Ecological Effects of Habitat Alteration
Many anthropogenic activities exert their influence on fish, shellfish, and waterfowl via effects on habitat. Habitat alterations have been identified as a major cause of endangerment for species within the United States. For example, the US has the most diverse temperate freshwater fish fauna in the world, but 35-40% of its 790 fish species are imperiled because of poor land use practices, wetland alteration, introductions of exotic species and other habitat altering factors. In addition, more than 50% of US marine fisheries (exclusive of Alaska pollock) exploit species that are dependent on estuaries at some life stage, and many estuarine fisheries are in decline due to combined effects of over fishing, habitat alteration and pollution.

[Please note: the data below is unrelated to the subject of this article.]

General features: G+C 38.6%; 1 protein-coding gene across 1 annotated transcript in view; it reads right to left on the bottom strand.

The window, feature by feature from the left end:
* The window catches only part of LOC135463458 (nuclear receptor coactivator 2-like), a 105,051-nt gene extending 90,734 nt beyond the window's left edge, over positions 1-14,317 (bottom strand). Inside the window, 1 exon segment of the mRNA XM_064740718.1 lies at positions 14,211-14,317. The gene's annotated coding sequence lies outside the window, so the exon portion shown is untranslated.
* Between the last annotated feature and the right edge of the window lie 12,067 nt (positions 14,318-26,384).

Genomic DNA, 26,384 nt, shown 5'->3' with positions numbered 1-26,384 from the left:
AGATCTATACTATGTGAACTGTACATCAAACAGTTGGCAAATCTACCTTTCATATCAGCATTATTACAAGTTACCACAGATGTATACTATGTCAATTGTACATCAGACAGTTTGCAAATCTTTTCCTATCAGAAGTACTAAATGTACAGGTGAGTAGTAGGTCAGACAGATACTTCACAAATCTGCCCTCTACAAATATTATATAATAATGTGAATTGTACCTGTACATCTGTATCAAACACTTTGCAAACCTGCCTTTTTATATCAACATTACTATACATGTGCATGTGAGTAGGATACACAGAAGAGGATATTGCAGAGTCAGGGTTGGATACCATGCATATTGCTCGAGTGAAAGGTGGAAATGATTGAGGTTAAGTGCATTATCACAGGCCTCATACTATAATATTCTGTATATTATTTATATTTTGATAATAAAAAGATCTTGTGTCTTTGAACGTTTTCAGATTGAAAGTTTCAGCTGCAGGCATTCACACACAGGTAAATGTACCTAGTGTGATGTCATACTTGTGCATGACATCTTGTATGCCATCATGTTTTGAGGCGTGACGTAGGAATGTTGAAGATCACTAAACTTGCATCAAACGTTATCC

A major literature and data review will be conducted to identify target species representing key assessment endpoints, the habitats upon which they depend, and published data on habitat alteration-biota response relationships. We will then developed a listing of the high priority species and habitat types and develop habitat alteration-response for these species and habitat types. This research will focus on development of stressor-response relationships at three scales: vegetated habitat, shoreline, and landscape One result of the vegetated habitat and shoreline scale research will be a number of habitat alteration-response relationships that can be used to guide habitat protection and restoration decisions.
Contact: Giancarlo Cicchetti